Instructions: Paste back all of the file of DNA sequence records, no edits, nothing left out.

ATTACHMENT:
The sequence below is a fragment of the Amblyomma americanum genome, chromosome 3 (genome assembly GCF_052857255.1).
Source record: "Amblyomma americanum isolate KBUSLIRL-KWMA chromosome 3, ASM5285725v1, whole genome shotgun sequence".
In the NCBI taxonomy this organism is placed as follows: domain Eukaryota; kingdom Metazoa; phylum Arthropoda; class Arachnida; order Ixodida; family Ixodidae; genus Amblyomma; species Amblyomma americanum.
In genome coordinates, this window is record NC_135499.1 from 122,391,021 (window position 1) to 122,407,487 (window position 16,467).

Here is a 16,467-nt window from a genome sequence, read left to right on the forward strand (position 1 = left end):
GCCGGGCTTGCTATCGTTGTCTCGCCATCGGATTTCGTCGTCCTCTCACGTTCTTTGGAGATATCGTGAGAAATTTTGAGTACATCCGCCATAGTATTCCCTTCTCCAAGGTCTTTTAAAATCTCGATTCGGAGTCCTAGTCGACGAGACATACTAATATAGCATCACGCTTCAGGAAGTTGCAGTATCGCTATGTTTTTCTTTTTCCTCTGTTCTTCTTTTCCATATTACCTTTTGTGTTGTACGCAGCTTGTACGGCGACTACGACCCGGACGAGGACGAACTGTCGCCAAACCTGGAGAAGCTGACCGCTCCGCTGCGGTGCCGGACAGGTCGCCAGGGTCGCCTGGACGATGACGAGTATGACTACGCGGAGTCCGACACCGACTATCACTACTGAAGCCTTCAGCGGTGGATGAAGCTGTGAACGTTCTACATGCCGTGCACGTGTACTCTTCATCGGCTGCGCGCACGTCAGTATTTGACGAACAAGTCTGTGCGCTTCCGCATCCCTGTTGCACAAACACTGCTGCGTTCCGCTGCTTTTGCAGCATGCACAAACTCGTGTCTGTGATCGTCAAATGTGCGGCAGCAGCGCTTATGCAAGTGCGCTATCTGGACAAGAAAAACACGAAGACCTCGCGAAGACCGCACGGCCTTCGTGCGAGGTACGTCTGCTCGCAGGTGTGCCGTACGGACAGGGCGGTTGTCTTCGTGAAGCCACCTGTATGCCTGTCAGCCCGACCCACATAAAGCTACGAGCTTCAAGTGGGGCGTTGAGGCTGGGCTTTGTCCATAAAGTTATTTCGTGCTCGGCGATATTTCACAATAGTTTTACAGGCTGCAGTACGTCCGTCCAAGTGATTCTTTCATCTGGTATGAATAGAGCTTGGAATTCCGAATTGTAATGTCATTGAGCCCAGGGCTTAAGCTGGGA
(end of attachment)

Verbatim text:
The sequence below is a fragment of the Amblyomma americanum genome, chromosome 3 (genome assembly GCF_052857255.1).
Source record: "Amblyomma americanum isolate KBUSLIRL-KWMA chromosome 3, ASM5285725v1, whole genome shotgun sequence".
In the NCBI taxonomy this organism is placed as follows: domain Eukaryota; kingdom Metazoa; phylum Arthropoda; class Arachnida; order Ixodida; family Ixodidae; genus Amblyomma; species Amblyomma americanum.
In genome coordinates, this window is record NC_135499.1 from 122,391,021 (window position 1) to 122,407,487 (window position 16,467).

Here is a 16,467-nt window from a genome sequence, read left to right on the forward strand (position 1 = left end):
GCCGGGCTTGCTATCGTTGTCTCGCCATCGGATTTCGTCGTCCTCTCACGTTCTTTGGAGATATCGTGAGAAATTTTGAGTACATCCGCCATAGTATTCCCTTCTCCAAGGTCTTTTAAAATCTCGATTCGGAGTCCTAGTCGACGAGACATACTAATATAGCATCACGCTTCAGGAAGTTGCAGTATCGCTATGTTTTTCTTTTTCCTCTGTTCTTCTTTTCCATATTACCTTTTGTGTTGTACGCAGCTTGTACGGCGACTACGACCCGGACGAGGACGAACTGTCGCCAAACCTGGAGAAGCTGACCGCTCCGCTGCGGTGCCGGACAGGTCGCCAGGGTCGCCTGGACGATGACGAGTATGACTACGCGGAGTCCGACACCGACTATCACTACTGAAGCCTTCAGCGGTGGATGAAGCTGTGAACGTTCTACATGCCGTGCACGTGTACTCTTCATCGGCTGCGCGCACGTCAGTATTTGACGAACAAGTCTGTGCGCTTCCGCATCCCTGTTGCACAAACACTGCTGCGTTCCGCTGCTTTTGCAGCATGCACAAACTCGTGTCTGTGATCGTCAAATGTGCGGCAGCAGCGCTTATGCAAGTGCGCTATCTGGACAAGAAAAACACGAAGACCTCGCGAAGACCGCACGGCCTTCGTGCGAGGTACGTCTGCTCGCAGGTGTGCCGTACGGACAGGGCGGTTGTCTTCGTGAAGCCACCTGTATGCCTGTCAGCCCGACCCACATAAAGCTACGAGCTTCAAGTGGGGCGTTGAGGCTGGGCTTTGTCCATAAAGTTATTTCGTGCTCGGCGATATTTCACAATAGTTTTACAGGCTGCAGTACGTCCGTCCAAGTGATTCTTTCATCTGGTATGAATAGAGCTTGGAATTCCGAATTGTAATGTCATTGAGCCCAGGGCTTAAGCTGGGA